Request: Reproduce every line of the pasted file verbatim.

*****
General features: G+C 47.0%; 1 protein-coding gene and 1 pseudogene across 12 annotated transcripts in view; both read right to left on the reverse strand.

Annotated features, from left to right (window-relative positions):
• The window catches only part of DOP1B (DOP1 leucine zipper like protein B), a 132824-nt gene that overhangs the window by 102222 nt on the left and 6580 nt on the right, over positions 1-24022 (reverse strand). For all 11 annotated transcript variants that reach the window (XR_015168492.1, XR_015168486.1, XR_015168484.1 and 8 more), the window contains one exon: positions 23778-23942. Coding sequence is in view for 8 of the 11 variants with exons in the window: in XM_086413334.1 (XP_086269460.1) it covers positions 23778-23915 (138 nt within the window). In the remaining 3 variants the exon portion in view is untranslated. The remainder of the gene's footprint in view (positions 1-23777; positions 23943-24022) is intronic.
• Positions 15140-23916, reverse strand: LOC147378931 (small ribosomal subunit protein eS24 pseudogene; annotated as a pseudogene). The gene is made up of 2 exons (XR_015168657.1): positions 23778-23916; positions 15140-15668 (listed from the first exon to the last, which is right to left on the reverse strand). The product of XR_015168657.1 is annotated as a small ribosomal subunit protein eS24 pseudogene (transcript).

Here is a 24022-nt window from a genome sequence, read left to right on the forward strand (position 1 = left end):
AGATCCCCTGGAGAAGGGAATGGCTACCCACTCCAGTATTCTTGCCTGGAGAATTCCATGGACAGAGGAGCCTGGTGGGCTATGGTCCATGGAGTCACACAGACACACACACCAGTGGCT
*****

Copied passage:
General features: G+C 47.0%; 1 protein-coding gene and 1 pseudogene across 12 annotated transcripts in view; both read right to left on the reverse strand.

Annotated features, from left to right (window-relative positions):
• The window catches only part of DOP1B (DOP1 leucine zipper like protein B), a 132824-nt gene that overhangs the window by 102222 nt on the left and 6580 nt on the right, over positions 1-24022 (reverse strand). For all 11 annotated transcript variants that reach the window (XR_015168492.1, XR_015168486.1, XR_015168484.1 and 8 more), the window contains one exon: positions 23778-23942. Coding sequence is in view for 8 of the 11 variants with exons in the window: in XM_086413334.1 (XP_086269460.1) it covers positions 23778-23915 (138 nt within the window). In the remaining 3 variants the exon portion in view is untranslated. The remainder of the gene's footprint in view (positions 1-23777; positions 23943-24022) is intronic.
• Positions 15140-23916, reverse strand: LOC147378931 (small ribosomal subunit protein eS24 pseudogene; annotated as a pseudogene). The gene is made up of 2 exons (XR_015168657.1): positions 23778-23916; positions 15140-15668 (listed from the first exon to the last, which is right to left on the reverse strand). The product of XR_015168657.1 is annotated as a small ribosomal subunit protein eS24 pseudogene (transcript).

Here is a 24022-nt window from a genome sequence, read left to right on the forward strand (position 1 = left end):
AGATCCCCTGGAGAAGGGAATGGCTACCCACTCCAGTATTCTTGCCTGGAGAATTCCATGGACAGAGGAGCCTGGTGGGCTATGGTCCATGGAGTCACACAGACACACACACCAGTGGCT